I’ve got three guys more than I’ve had before but I’ve got quite a lot of young guys so you have to rotate them. I’ve got probably a third more races in the calendar compared with last year. So we’ve got a lot of double weekends, we’ve got a lot of weeks where we’ve got three races, so I think there’s plenty of opportunity. I can spread it round so the youngsters don’t get over-raced. Logistically it’s harder but it’s a balancing game. I didn’t set out to have that many but when things were going wrong with some of the other teams, there’s a couple of guys I picked up just because I didn’t want to leave them out. They were looking for rides and they’re people I know and their ability fitted voids that I still had. So I ended up expanding.
I’ve got a couple of GB [track] lads, you don’t necessarily have them for that much of the year. Although I might end up with them a lot of the year, you have to take that with a pinch of salt, because you might have them none of the time. You don’t really know until it all sort of structures out and you know their selections and things like that. So I can’t go, “Right I’ve got 19 riders.” There’s a good chance I might have 16 or 17 all year and I’ve never, ever had a year where you don’t get someone injured or someone ill. So I’m sure it’ll all pan out. The guys are all pretty excited and most of them have had their seasons fairly well laid out so they know they’ve got quite a lot of racing.
We’ve got a strong team, we’ve improved from where we were last year. We’ve still got a good balance, the average age is pretty young still.
Tennant’s my captain of the guys. He’s not always my road captain but he’s in charge of the squad … he’s invaluable for me
I calculated that you have the second youngest British Continental squad, behind Wiggins Le Col. Apart from that, you do have the youngest squad by quite some distance…
That’s cool. I mean that’s what I set out to do because that’s what I want to achieve. And obviously Wiggins’ team will be young but that’s because they don’t have anyone dragging the age up [because they are a development team], but I have people like Tennant and Tom Stewart because in my opinion to get the most out of the youngsters they need to work off the experience of a few older guys. So anyone that’s over 25 is in my team for a very specific reason, otherwise I look to keep it under 25.
It doesn’t mean I wouldn’t have a 35-year-old but they’d have to have a very specific reason for being there. For me, Tennant’s my captain of the guys. He’s not always my road captain but he’s in charge of the squad. If anyone wants to talk to him about something that they don’t want to talk to me about he’s the ‘go to’ man – he’s invaluable for me. But as I say he’s not necessarily my road captain because sometimes I might be racing for him and I don’t like my road captain to be the guy we’re trying to get a result with.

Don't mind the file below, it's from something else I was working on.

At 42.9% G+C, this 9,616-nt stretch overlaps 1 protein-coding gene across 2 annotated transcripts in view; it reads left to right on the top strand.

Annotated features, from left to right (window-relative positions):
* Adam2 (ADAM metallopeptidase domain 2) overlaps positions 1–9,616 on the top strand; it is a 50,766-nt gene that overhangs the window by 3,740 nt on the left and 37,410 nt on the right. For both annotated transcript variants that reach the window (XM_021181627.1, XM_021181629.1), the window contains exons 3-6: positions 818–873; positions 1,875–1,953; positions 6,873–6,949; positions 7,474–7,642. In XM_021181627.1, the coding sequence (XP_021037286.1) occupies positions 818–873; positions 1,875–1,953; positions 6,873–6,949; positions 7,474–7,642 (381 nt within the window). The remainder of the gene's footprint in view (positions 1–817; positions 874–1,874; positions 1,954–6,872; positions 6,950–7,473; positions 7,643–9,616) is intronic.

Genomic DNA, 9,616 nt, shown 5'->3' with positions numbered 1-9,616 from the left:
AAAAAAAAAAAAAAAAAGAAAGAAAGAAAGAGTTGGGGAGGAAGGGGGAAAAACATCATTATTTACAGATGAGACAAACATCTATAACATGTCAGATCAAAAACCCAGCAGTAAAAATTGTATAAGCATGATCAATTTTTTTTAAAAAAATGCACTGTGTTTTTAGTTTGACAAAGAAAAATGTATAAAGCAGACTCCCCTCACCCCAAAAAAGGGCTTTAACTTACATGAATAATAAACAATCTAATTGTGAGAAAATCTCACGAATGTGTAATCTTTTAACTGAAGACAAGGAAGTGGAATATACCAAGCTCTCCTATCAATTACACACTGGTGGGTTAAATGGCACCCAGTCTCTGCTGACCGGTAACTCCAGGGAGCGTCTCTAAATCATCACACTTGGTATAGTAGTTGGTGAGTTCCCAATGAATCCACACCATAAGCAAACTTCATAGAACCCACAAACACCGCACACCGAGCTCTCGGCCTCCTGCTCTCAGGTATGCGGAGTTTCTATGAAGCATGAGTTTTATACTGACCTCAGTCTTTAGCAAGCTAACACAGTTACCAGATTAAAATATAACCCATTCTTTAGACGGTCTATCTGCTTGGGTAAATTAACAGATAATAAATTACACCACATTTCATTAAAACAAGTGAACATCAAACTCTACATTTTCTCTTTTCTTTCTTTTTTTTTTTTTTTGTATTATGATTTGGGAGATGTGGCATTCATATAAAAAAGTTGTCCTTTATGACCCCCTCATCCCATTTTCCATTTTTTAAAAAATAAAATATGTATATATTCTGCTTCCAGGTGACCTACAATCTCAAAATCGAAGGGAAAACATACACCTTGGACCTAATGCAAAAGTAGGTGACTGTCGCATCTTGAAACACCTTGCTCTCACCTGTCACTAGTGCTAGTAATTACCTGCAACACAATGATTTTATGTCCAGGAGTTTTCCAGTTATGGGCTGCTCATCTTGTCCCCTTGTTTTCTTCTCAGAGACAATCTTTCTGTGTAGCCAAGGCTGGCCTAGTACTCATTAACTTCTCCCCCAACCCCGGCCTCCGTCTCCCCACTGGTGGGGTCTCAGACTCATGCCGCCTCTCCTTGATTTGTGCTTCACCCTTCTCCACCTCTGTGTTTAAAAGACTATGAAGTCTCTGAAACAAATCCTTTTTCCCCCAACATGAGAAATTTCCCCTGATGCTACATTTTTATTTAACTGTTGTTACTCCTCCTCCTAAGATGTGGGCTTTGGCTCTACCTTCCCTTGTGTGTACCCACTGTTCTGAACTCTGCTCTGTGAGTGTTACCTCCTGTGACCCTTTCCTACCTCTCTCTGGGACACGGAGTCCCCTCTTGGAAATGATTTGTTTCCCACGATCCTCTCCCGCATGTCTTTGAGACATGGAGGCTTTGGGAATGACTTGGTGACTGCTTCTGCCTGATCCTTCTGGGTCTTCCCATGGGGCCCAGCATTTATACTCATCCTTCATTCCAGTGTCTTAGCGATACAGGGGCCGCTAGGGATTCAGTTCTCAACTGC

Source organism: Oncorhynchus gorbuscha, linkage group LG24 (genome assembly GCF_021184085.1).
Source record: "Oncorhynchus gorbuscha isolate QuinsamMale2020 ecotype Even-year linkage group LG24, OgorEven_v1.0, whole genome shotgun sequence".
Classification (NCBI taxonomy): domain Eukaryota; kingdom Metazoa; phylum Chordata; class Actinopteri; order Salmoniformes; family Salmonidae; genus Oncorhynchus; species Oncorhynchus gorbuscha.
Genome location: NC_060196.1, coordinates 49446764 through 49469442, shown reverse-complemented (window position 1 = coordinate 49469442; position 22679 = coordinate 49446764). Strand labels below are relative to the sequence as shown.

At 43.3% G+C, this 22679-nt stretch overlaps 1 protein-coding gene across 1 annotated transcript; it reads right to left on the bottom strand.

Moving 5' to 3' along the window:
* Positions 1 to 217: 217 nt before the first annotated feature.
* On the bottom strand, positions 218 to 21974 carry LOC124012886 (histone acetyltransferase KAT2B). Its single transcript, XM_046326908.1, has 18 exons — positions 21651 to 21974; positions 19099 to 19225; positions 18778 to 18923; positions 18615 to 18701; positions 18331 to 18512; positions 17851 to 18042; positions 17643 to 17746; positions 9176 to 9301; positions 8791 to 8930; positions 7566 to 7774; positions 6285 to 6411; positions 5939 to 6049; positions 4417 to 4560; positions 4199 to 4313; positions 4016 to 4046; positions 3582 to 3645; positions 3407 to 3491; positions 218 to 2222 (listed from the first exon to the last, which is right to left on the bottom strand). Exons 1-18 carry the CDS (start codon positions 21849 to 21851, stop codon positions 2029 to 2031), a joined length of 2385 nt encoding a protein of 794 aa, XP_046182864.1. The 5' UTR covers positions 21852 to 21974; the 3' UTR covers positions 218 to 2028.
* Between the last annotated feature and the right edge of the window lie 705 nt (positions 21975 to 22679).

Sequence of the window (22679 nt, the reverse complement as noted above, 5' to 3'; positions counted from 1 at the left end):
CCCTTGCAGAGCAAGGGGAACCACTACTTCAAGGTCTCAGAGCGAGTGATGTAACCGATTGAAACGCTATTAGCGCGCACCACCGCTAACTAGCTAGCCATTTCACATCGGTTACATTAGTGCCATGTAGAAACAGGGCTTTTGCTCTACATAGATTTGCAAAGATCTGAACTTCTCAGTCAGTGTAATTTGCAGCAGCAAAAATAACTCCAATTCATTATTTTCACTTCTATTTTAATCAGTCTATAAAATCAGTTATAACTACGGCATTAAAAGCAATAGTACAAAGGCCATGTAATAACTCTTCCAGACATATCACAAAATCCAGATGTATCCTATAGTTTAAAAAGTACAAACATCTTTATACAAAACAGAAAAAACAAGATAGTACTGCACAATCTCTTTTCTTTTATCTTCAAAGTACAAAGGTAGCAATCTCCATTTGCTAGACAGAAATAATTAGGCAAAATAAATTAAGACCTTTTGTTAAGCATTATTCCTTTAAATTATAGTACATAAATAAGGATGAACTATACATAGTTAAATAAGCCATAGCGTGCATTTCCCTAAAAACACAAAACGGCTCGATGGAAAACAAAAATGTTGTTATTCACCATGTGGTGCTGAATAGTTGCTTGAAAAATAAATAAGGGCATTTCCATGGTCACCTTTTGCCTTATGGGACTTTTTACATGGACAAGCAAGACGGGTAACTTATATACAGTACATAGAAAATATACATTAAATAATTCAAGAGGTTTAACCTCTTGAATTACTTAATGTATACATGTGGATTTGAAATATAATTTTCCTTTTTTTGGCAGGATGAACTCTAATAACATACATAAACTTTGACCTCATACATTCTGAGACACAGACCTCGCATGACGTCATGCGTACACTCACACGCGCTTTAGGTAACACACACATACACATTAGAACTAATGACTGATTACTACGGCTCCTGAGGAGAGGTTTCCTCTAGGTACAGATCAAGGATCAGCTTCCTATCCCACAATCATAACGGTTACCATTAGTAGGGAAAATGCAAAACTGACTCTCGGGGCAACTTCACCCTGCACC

But you need the experience is what I’m saying. Wiggins do a great job and they’ve got some fantastic riders, but I think to get the most out of all your youngsters I think you need a bit of experience as well.
My target was always to be the best Conti team around Northern Europe
Do you see yourselves as a development team?
Yeah, very much so. I see ourselves as a development team and that’s what Canyon see us as and the Harry process is kind of fruit of that, because the whole point when we started was to try and give a place where we could feed riders to the World Tour. But that’s only ever going to happen if you’re good enough, and to be good enough you need the right balance in my opinion. So yes, we’re a feeder team for the World Tour, if the riders are going well enough. But equally, I see myself as a stepping stone to go World Tour. I mean Stevie Williams [now with Bahrain Merida] was with me for a few years as well, he’s obviously World Tour now.
And that’s what I see as my role. But to do that we need to be the best we can be. My target was always to be the best conti team around Northern Europe. But the version of ‘best’ is hard to explain. You can’t say it’s best because we’ve got the most points, you can’t say it’s best because we’ve won the most races, you can’t say it’s best because we’ve fed the most riders to World Tour. It depends what you’re trying to achieve, if you like, but I want to have a place where juniors want to come to because they know we can teach them how to be a professional, they know we teach them how to race at the right level, we know we can open enough doors for them that if they’re capable they can step through the door.
The buzz of learning and growing happens when in my opinion you’re winning races so you need riders in the squad that are capable of winning races and that isn’t always the under-23s